“I just like how she’s crazy,” says Mariah. She pulls one leg up under her as she sits like a perky little puppy. “Like, during the day she’s the Joker’s girlfriend. He would never say it, but she is.”
Mariah knows a lot more about comics than I do and spends the next several minutes explaining to me who Quinn is. She was a therapist for the Joker before they both kinda went cray-cray, or that’s how I understood it.
She makes a point of saying that Quinn doesn’t technically have superpowers but that she’s pretty baller anyway. She even beat Batman at one point which made the Joker super jealous.
“How do you think you relate to her?” I ask as Mariah settles her head against a raised knee and smiles. We’re all trying to forgive her for continuing to wear her Raiders beanie to the newsroom.
“The crazy in love part,” she says. Granted, she admits, she wouldn’t kill anyone for love. “I have a conscience.”
She’s starting to look tired. The excitement of our interview project has worn off and her need for some R&R is showing. I wrap up.
What’s your superpower?
“I would have a super boyfriend,” she says with that same sweet, crazy grin. “A super, crazy boyfriend.”
“Do I have to sit while I’m being interviewed?” asks Dan, rolling around on his shoe-skates.
I don’t bother fighting him on this point because who am I to judge the creative process.
“Okay,” he begins as he rolls back and forth in my office like it’s some kind of skating rink, which it isn’t. I have a whiteboard and everything. “In 2014 on Tumblr…”
That’s where I got lost. Oh, I have Tumblr. I just have no idea how it works. But Dan is “pretty active” on it and apparently the Tumblreans were celebrating the 75 anniversary of Dick Grayson (original Robin), who is described by writers as the heart and soul of the DCU (“DC Universe. Keep up with me, Mary.” Dan explains that Grayson was a major personal role model and that for the anniversary, he and other Tumblreans made a book about him.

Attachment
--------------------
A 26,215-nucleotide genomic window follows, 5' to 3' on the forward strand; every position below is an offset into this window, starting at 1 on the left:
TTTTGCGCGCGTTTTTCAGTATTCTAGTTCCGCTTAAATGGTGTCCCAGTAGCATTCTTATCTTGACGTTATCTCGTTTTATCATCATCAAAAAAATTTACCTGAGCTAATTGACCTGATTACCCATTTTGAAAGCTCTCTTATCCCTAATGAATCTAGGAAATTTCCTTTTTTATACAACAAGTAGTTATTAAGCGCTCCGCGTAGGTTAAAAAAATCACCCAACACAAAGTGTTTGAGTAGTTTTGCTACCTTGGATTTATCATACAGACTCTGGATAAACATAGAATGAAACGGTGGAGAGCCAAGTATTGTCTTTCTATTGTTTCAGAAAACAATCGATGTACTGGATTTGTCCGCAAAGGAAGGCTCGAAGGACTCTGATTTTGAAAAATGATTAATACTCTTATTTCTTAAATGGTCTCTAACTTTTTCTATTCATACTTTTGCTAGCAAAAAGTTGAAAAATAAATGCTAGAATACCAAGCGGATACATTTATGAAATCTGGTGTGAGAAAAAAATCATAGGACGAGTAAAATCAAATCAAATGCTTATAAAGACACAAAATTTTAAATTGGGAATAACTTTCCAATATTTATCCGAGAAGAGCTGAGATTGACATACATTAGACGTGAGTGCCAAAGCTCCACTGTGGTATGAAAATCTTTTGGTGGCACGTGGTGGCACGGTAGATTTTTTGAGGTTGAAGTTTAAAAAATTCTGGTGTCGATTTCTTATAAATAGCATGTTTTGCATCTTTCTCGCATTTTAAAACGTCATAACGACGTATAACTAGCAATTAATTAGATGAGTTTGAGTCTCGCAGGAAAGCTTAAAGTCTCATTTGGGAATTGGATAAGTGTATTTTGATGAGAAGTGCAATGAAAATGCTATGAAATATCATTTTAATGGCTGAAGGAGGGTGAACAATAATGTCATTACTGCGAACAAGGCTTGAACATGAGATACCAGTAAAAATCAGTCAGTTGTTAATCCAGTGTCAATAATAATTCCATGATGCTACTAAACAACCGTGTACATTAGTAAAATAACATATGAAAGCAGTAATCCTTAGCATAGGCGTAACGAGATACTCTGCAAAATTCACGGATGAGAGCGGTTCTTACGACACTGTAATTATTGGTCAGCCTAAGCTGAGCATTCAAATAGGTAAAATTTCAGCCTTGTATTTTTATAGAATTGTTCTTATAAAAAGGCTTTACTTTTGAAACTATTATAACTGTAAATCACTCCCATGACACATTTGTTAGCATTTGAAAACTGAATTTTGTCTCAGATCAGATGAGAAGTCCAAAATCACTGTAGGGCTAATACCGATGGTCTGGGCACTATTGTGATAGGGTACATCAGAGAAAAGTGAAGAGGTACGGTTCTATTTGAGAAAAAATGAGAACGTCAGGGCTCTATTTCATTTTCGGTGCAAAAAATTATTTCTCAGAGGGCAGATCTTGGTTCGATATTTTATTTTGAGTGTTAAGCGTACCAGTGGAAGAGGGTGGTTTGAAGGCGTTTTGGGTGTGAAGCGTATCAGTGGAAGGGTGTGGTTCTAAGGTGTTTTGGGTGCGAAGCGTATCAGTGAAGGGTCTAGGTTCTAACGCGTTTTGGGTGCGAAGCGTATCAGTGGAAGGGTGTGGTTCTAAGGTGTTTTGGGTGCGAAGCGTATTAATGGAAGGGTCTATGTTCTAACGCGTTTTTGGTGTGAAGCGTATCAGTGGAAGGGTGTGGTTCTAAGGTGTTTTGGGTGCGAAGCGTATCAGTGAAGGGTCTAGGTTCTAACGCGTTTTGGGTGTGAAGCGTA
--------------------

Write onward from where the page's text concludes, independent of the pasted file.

“It’s a collection of scholarly essays by fans,” he says, “analyzing Grayson’s place in history, his transition to Nightwing, and his effect on other characters.”
He stops rolling.
“Why are you laughing, Mary? You’re the one wearing glasses. You’re more of a nerd than me.”
I regain composure and he continues skating.
“Mine was more on the pathos side of it all,” he says. His skating has slowed to a glide. “It focused on the positive effect of having a character like that. A character that isn’t made just for the white-male dominated culture we live in where power and dominance and sexualized characters are used to bolster the confidence of one specific people group.”
He stops skating now and leans against the door, arms crossed, eyes sincere.
“One of the beautiful things about being a geek or nerd is that you’re able to find a sense of community with a ragtag group of people who might otherwise feel like outcasts,” he says.
Stepping out of his rakish reputation for a moment, Dan says that Grayson was a character who greatly influenced his life and decisions at an age and time when he needed someone to influence his life and decisions.
“He does good for the sake of doing good,” he said. “He’s well assimilated and very emotionally open and honest. And that’s the thing about superheroes. They inspire people to do good and to make people better.”
We pull up pictures of Grayson, both as Robin and then as the superhero he became, Nightwing.
“He fulfilled the role of the sidekick beautifully,” says Dan as we scroll through countless hours of labor and love that has been spilled onto paper through pencils, telling a story, making a hero, changing a life. “But then grew up and realized, maybe that’s not who I am.”
I think I can relate to that.
“When you’re dealing with the bat family, most of the people are orphans,” Dan reminds me (as if I even knew there were more than just Batman and Robin). “Lots of emotional issues. But he doesn’t let that consume him. At the end of the day you only have so many shots to say what’s on your mind or tell someone you care or to do good.”
Dan leans back in the swivel chair, his be-wheeled feet dangling over the edge. I’m reeling with the new information about extra Robins and Batgirls and somebody super cool called “Oracle.” Shots at life and chances to change. Doing good.
He looks at me contentedly.
“I just have a lot of feelings about superheroes,” he says.